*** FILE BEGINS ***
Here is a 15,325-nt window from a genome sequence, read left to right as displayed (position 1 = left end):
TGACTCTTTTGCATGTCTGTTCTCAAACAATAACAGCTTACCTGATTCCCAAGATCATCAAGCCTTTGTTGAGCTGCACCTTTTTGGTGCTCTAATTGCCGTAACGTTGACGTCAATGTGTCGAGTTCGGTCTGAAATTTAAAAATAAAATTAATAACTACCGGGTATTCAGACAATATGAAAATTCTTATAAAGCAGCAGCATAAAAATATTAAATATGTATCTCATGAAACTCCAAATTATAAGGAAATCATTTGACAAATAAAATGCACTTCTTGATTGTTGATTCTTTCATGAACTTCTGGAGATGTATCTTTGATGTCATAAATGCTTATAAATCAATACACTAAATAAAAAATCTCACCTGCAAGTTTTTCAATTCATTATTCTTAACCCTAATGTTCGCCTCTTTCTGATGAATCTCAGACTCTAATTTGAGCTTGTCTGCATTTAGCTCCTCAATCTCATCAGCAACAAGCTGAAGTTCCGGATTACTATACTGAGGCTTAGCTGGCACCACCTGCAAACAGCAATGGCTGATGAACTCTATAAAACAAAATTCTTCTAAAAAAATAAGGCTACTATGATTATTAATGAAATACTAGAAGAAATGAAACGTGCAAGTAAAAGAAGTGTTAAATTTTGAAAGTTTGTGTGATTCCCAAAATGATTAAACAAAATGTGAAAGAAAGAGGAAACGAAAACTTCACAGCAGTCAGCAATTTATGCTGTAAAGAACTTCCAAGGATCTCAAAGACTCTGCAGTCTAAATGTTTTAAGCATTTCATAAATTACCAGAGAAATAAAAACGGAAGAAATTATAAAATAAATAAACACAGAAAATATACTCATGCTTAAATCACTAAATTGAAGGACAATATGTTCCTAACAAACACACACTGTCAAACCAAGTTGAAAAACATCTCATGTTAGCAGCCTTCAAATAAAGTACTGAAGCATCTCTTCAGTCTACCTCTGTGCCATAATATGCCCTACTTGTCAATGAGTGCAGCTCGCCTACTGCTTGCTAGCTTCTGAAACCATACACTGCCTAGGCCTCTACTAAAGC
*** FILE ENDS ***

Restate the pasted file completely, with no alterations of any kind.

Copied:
Here is a 15,325-nt window from a genome sequence, read left to right as displayed (position 1 = left end):
TGACTCTTTTGCATGTCTGTTCTCAAACAATAACAGCTTACCTGATTCCCAAGATCATCAAGCCTTTGTTGAGCTGCACCTTTTTGGTGCTCTAATTGCCGTAACGTTGACGTCAATGTGTCGAGTTCGGTCTGAAATTTAAAAATAAAATTAATAACTACCGGGTATTCAGACAATATGAAAATTCTTATAAAGCAGCAGCATAAAAATATTAAATATGTATCTCATGAAACTCCAAATTATAAGGAAATCATTTGACAAATAAAATGCACTTCTTGATTGTTGATTCTTTCATGAACTTCTGGAGATGTATCTTTGATGTCATAAATGCTTATAAATCAATACACTAAATAAAAAATCTCACCTGCAAGTTTTTCAATTCATTATTCTTAACCCTAATGTTCGCCTCTTTCTGATGAATCTCAGACTCTAATTTGAGCTTGTCTGCATTTAGCTCCTCAATCTCATCAGCAACAAGCTGAAGTTCCGGATTACTATACTGAGGCTTAGCTGGCACCACCTGCAAACAGCAATGGCTGATGAACTCTATAAAACAAAATTCTTCTAAAAAAATAAGGCTACTATGATTATTAATGAAATACTAGAAGAAATGAAACGTGCAAGTAAAAGAAGTGTTAAATTTTGAAAGTTTGTGTGATTCCCAAAATGATTAAACAAAATGTGAAAGAAAGAGGAAACGAAAACTTCACAGCAGTCAGCAATTTATGCTGTAAAGAACTTCCAAGGATCTCAAAGACTCTGCAGTCTAAATGTTTTAAGCATTTCATAAATTACCAGAGAAATAAAAACGGAAGAAATTATAAAATAAATAAACACAGAAAATATACTCATGCTTAAATCACTAAATTGAAGGACAATATGTTCCTAACAAACACACACTGTCAAACCAAGTTGAAAAACATCTCATGTTAGCAGCCTTCAAATAAAGTACTGAAGCATCTCTTCAGTCTACCTCTGTGCCATAATATGCCCTACTTGTCAATGAGTGCAGCTCGCCTACTGCTTGCTAGCTTCTGAAACCATACACTGCCTAGGCCTCTACTAAAGC